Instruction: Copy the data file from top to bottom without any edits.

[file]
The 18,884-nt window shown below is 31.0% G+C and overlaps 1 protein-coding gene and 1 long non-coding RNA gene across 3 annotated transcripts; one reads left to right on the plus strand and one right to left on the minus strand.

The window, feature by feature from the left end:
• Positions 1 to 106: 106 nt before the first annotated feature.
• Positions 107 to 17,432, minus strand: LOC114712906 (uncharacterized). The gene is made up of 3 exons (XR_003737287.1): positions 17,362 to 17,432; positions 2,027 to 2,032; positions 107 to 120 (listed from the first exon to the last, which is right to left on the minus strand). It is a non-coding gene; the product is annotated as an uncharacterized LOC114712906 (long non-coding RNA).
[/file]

The 18,884-nt window shown below is 31.0% G+C and overlaps 1 protein-coding gene and 1 long non-coding RNA gene across 3 annotated transcripts; one reads left to right on the plus strand and one right to left on the minus strand.

The window, feature by feature from the left end:
• Positions 1 to 106: 106 nt before the first annotated feature.
• Positions 107 to 17,432, minus strand: LOC114712906 (uncharacterized). The gene is made up of 3 exons (XR_003737287.1): positions 17,362 to 17,432; positions 2,027 to 2,032; positions 107 to 120 (listed from the first exon to the last, which is right to left on the minus strand). It is a non-coding gene; the product is annotated as an uncharacterized LOC114712906 (long non-coding RNA).